“And that’s the kind of felony charge that can’t be sealed,” said Kennedy, explaining that, if Erica was convicted, the conviction would come up in a search every time the future adult Erica tried to get a job.
At the same time, he said, the girl had already been having trouble in school because she’d been moved between schools sixteen times.
“One huge issue is that the foster kids are often moved so much it becomes extremely difficult to graduate from school. They never get all their credits.”
But with the new program, the idea is to provide a team that will look at the reasons behind the trauma, unhappiness, acting out, and problems at school for someone like Erica, so that the underlying issues can be focused on directly, said Kennedy. “We can share information with each other and find out what’s really going on in her life.” This allows the team to address underlying causes “along with acting as the young person’s criminal lawyer.”
In real life, Loyola’s pro bono lawyers were able to provide the crucially needed help for Erica, who is now studying to become a paramedic.
“Holistic” representation and education advocacy
In explaining the model he hopes the new law clinic will create, Kennedy talked about “holistic” representation. “We’ll represent these crossover kids holistically as we do for all of our clients in juvenile court, and meanwhile we have our education clinic, which has a very experienced education law lawyer, who will advocate for them to get individualized education plans, get them reinstated in school,” and whatever else is needed.
With this kind of “integrated joint advocacy,” Kennedy said he believes the clinic can produce “better outcomes than the bleak outcomes we too often see now.”
According to Kennedy, the program’s education law specialist is a guy named Michael Smith who used to run the educational law advocacy program for Public Counsel.
To illustrate what educational advocacy looks like in the hands of a lawyer, Kennedy told another story.
“Michael had two kids as clients who were ‘on the spectrum’ and they also became homeless.” When Smith met them, the kids were living out of a van with their parents. Problem surfaced, Kennedy said, because, although the parents managed to get the two kids to school, they rarely got them there on time.
“And because they were late,” said Kennedy, “the kids would be stressed out.” And so like Erica, they would act out. This led to problems at school, and finally both kids were expelled.
Enter CJLP education lawyer, Michael Smith. “He got them back in school,” said Kennedy, with special educational plans (IEPs) “to address their real issues—which were not that they were coming late to school, but that their living situation was very precarious.” Thus someone “needed to address the stress that situation was producing,” along with the children’s other issues.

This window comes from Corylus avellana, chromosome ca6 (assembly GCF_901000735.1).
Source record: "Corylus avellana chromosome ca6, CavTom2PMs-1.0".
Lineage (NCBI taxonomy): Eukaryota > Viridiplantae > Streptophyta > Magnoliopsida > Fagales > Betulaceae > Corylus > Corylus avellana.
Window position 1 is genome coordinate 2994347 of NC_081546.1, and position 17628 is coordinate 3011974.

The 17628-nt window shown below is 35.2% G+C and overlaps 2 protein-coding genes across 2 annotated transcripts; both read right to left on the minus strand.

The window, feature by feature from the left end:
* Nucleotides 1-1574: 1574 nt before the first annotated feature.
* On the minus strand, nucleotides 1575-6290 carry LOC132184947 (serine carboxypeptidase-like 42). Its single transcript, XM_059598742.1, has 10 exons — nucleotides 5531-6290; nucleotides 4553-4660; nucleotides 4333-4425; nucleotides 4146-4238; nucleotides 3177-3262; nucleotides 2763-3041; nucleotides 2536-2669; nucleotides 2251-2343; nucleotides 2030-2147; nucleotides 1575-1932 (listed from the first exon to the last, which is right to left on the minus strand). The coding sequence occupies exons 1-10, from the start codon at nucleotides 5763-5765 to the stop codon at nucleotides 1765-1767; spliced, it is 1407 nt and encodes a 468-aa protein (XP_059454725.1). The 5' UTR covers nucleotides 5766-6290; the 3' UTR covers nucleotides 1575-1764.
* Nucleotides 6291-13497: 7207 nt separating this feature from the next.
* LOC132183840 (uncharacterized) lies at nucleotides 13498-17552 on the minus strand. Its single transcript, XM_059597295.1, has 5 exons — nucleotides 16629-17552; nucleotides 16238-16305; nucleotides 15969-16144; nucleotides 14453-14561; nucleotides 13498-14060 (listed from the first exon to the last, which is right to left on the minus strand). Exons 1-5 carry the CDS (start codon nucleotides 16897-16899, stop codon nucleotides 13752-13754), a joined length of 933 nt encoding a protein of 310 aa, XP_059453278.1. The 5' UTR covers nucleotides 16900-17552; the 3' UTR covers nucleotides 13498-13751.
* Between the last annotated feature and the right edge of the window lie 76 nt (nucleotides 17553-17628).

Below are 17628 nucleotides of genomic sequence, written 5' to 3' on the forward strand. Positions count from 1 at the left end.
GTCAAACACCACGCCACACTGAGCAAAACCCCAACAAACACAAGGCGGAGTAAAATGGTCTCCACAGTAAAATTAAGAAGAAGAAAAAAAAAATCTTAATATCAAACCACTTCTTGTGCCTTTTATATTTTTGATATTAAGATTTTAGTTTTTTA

“So Michael does a lot of IEPs. He does due process hearings. He also gets kids who have intellectual disabilities and mental health problems lifelong benefits, or specialized services or treatments. It’s pretty expansive because the goal is to find out what is causing the educational problem, which in turn, results in kids not going to school or being expelled from school, which can lead to juvenile prosecution.”
This kind of educational advocacy will be one of the main puzzle pieces for the new Everychild program.
Spreading the word
According to Kennedy and Everychild’s Jacqueline Caster, the program’s long term goal is to serve as a model for other cities, counties, and states.
“We are really hoping that this project makes a statement,” Kennedy said. “We not only hope to do high quality, integrated, holistic representation; we also want to study it, and then hold a symposium at the end for representatives of all the parts of the juvenile justice system.” At the symposium, the group will present what they’ve learned about what “works most successfully and what is not successful.” he said.
Kennedy said that the other important long-term goal has to do with training the next generation of public defenders, and juvenile advocates, and public interest lawyers, “to look at public defender work in a different way.”
The hope, said Kennedy, is that “these young, idealistic, energetic law students are going to take that model to public defenders’ offices all over the state, and advocate for those methods.”
Caster agreed. The model that the program is creating, she said, is one “that can be replicated around the nation.”
Caster also talked about the more immediate goal of helping the 300 kids who are slated to be served by the new program in its first three years.
“The biggest problems that these kids face,” she said, is that they don’t have a caring, consistent adult in their lives. That’s what I always hear from the kids themselves. They just want one caring, consistent person who won’t let them down.”
The idea, said Caster, is that Loyola’s new Everychild-sponsored law clinic will provide a whole team of “caring, consistent” people—-who also happen to be highly skilled and very committed lawyers.